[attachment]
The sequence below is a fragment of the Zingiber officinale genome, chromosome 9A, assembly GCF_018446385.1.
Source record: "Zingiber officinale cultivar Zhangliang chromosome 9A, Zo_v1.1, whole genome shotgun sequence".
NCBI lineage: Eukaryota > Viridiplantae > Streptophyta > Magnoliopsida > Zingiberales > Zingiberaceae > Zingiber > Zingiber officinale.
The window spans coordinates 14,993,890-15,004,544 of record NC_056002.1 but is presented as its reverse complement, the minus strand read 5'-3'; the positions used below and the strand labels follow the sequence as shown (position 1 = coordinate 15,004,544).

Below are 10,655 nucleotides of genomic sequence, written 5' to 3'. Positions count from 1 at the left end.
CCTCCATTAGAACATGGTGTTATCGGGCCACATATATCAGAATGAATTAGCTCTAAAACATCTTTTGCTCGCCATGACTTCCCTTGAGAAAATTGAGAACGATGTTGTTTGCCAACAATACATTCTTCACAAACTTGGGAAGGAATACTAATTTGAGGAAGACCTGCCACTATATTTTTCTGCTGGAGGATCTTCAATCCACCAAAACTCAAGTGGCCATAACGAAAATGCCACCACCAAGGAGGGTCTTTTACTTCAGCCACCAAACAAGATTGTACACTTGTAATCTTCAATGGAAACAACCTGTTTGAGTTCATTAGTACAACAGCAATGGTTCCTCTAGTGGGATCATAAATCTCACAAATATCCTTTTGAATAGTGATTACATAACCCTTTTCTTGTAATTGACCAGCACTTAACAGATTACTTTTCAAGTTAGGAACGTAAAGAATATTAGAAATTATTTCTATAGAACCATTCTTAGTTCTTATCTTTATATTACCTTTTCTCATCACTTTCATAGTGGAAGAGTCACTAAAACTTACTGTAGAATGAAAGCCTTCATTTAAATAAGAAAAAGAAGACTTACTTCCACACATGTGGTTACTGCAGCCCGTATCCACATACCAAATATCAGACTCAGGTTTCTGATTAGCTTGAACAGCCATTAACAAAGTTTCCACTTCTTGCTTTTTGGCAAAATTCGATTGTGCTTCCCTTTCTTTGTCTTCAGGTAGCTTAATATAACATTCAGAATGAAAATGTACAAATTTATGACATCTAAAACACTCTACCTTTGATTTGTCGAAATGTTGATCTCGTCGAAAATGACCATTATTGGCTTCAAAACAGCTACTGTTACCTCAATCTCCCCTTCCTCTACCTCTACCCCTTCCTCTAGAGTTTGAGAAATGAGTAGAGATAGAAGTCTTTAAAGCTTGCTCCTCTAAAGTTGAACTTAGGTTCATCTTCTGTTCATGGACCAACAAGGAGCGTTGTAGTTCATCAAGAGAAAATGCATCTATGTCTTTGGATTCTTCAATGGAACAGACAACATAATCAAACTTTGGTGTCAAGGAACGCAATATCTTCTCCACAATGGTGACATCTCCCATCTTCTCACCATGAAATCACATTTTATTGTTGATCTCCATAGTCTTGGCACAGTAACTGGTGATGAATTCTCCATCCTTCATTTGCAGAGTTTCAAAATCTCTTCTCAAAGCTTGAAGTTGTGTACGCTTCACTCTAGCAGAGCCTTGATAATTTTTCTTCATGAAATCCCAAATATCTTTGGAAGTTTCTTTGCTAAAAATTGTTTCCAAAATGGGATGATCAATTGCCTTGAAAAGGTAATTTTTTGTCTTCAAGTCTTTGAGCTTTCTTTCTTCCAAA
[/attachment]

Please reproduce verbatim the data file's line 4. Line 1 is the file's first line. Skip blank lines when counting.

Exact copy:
The window spans coordinates 14,993,890-15,004,544 of record NC_056002.1 but is presented as its reverse complement, the minus strand read 5'-3'; the positions used below and the strand labels follow the sequence as shown (position 1 = coordinate 15,004,544).